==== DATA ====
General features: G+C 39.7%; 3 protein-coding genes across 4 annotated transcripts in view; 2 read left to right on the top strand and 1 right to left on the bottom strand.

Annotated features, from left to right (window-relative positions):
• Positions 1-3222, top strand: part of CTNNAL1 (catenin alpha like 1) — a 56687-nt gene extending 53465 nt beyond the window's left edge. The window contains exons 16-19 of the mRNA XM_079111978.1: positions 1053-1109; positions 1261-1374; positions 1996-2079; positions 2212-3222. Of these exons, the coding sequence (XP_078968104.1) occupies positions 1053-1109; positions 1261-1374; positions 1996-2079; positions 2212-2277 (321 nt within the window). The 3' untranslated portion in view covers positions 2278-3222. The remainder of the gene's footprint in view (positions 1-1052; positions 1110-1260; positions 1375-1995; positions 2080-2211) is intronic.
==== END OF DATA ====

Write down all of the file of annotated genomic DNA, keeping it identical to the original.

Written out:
General features: G+C 39.7%; 3 protein-coding genes across 4 annotated transcripts in view; 2 read left to right on the top strand and 1 right to left on the bottom strand.

Annotated features, from left to right (window-relative positions):
• Positions 1-3222, top strand: part of CTNNAL1 (catenin alpha like 1) — a 56687-nt gene extending 53465 nt beyond the window's left edge. The window contains exons 16-19 of the mRNA XM_079111978.1: positions 1053-1109; positions 1261-1374; positions 1996-2079; positions 2212-3222. Of these exons, the coding sequence (XP_078968104.1) occupies positions 1053-1109; positions 1261-1374; positions 1996-2079; positions 2212-2277 (321 nt within the window). The 3' untranslated portion in view covers positions 2278-3222. The remainder of the gene's footprint in view (positions 1-1052; positions 1110-1260; positions 1375-1995; positions 2080-2211) is intronic.